Convert your garden into a year round food supply!
Open Day at the Resilience Garden is on Sunday 15th September from 11 am to 5 pm at Harters Close in Coxley, Somerset. Entry is free as part of the Incredible Edible Somerset Open Gardens Day.
Visitors will have the opportunity to test their skills at plant identification and there will be a talk on community resilience at 2 pm, with demonstrations of useful and easy to learn crafts.
Save money, keep fit and be prepared
A visit to the supermarket, even for a pint of milk, rarely leaves you change from a £20 note, it seems. Shopping carefully on a budget, you’re better off only having to go there once a week! Having fresh vegetables to hand just outside your back door cuts down those extra shopping trips, as well as being healthier and involving no food miles at all.
Gardening is a good excuse to spend some time outside, taking gentle exercise. Modern no-dig techniques take much of the heavy labour out of maintaining a garden. Using home made organic fertilisers and recycling your food waste as compost reduce costs while companion planting and a healthy soil cut the need for expensive pest control products.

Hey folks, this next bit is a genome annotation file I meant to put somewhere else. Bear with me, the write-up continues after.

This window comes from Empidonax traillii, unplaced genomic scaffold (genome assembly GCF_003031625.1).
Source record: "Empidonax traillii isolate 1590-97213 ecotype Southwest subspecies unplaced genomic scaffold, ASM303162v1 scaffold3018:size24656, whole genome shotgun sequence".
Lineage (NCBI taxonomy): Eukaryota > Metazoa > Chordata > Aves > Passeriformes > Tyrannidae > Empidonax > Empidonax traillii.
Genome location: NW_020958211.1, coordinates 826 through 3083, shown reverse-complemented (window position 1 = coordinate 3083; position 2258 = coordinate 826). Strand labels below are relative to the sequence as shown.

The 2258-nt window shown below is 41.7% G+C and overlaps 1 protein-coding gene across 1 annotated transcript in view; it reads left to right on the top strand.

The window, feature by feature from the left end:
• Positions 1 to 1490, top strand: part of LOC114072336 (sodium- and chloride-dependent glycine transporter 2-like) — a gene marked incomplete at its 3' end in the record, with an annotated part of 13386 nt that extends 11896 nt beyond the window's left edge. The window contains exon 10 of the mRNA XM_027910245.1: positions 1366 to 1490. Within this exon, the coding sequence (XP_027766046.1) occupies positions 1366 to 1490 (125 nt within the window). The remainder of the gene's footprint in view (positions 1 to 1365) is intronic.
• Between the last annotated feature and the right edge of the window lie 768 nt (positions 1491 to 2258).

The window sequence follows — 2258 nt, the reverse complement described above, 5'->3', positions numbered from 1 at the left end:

In the event of a national emergency, through extreme weather or hostile actions, our delicate and extensive food transportation network could be badly affected for some weeks. Rural areas could become isolated and dependent on limited stores. There may be no electricity, which would destroy frozen supplies and force reliance on tinned and dried food.
Growing your own would help your community through this, by providing a small but necessary amount of fresh produce with its vitamins and minerals.
Learning how to survive in the 21st century
The Resilience Garden is one of a series of projects designed by Elizabeth Walker, a teacher and writer with many years of experience in living ‘off the grid’. Her Resilience Wheel concept links all the factors necessary for a robust and sustainable community based economy into a single framework. No positive effort, however small, is wasted and everyone can do something straight away to bring a better world closer, while saving money and improving their quality of life.
She trains volunteer event stewards in emergency procedures during the summer, organises workshops around adapting traditional crafts to the modern world, and writes educational materials, articles and stories set in strange landscapes.
For more information on the Open Garden or on planned courses with Carymoor Environmental Centre and Somerset Skills and Learning, please follow this blog.